Seinfeld’s George Costanza always said he would drape himself in velvet if it was “socially acceptable.” Well, I would love to do the same, only with swaths of pig. Swap out the velvet for Cinghiale’s prosciutto de Parma and I am game.

Why oh why is their prosciutto so damn good? And why can I not find it like this anywhere else? Except in Italy, of course.

My husband and I spent 2 weeks in Italy and ate plates of prosciutto every day. We devoured the salty treat draped over melon, drizzled with bright green olive oil, piled high with fresh persimmon wedges and adorned only with a squeeze of fresh lemon juice. It was silky, piggy goodness every time.

Well that’s how it is at Cinghiale, too. I have yet to dine with them and not order their prosciutto de Parma. The ribbons of pink pig are exactly what they should be — buttery, salty and meltingly tender. I read somewhere that Italian oinkers on the path to becoming prosciutto are fed parmesan cheese rinds to help flavor their flesh (lucky pigs). I believe it. There seems to be a hint of parmesan in every bite of good prosciutto and Cinghiale’s pig is no exception. Their prosciutto will haunt you.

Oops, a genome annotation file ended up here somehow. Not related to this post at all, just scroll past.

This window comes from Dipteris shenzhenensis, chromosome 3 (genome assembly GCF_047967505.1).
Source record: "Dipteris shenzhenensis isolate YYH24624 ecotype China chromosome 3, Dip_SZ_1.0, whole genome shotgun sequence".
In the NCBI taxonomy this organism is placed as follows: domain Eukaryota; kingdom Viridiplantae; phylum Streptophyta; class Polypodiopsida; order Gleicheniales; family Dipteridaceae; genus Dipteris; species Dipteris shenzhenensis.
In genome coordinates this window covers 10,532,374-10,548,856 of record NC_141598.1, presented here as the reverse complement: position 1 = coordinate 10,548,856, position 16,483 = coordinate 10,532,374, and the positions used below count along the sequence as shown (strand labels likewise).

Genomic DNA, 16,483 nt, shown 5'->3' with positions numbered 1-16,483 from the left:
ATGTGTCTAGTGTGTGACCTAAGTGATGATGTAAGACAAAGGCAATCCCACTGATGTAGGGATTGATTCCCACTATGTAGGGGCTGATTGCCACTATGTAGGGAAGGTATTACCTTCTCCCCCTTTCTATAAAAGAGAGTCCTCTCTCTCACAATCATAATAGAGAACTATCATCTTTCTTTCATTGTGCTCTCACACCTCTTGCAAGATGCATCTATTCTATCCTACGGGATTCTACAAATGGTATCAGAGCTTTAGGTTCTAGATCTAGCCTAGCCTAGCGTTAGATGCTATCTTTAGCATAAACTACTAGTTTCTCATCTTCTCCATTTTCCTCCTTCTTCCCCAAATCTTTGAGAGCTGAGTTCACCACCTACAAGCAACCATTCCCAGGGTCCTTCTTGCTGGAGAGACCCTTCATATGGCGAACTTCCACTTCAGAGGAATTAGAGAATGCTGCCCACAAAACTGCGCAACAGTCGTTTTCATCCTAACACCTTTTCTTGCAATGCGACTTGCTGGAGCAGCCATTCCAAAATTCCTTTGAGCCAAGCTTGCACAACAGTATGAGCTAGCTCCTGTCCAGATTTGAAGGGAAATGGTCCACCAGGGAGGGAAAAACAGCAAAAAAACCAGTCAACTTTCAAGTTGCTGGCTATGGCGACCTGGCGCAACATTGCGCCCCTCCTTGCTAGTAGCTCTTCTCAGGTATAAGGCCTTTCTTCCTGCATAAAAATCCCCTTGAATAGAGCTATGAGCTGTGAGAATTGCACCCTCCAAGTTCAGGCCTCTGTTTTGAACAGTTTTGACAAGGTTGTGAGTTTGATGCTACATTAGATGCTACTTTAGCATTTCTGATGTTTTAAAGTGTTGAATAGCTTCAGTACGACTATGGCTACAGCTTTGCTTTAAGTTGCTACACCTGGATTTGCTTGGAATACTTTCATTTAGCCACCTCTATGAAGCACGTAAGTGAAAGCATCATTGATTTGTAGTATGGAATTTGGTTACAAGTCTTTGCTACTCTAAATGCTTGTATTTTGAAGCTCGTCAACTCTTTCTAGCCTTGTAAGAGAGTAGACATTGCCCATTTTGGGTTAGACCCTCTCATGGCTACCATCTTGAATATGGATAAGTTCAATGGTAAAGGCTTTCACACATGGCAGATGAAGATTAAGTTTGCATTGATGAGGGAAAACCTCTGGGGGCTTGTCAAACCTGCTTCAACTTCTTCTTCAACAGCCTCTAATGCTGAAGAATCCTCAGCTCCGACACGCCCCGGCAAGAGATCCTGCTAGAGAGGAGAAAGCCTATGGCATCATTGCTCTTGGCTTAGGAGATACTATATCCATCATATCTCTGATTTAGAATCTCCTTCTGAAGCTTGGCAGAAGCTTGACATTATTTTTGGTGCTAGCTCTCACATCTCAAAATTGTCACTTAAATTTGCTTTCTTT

Ok, enough with the prosciutto as it certainly isn’t the only noteworthy item at the restaurant. Between the four of us we enjoyed a variety of dishes including an outstanding trio of fish tartare ( I would definitely order this one again), a delicate homemade spaghetti topped with freshly shaved truffles (ditto) and tortellini filled with prosciutto, mortadella and ricotta in a luscious rosemary sauce (this is the one dish my husband cannot help but order over and over again). All four of us were seduced by the bone-in pork roast served over an espresso spaetzle, which I hope to see on the ever-changing menu again. I was able to stifle my urge to pick up my hunk of bone and gnaw this time, but I don’t see that happening again. I don’t have that kind of will power. I also didn’t have the will power to turn down the dessert cheese course. I hope you don’t either.

Start with the prosciutto. End with the cheese. Thankfully, it’s really hard to go wrong anywhere in between. Welcome to my favorite Baltimore restaurant.


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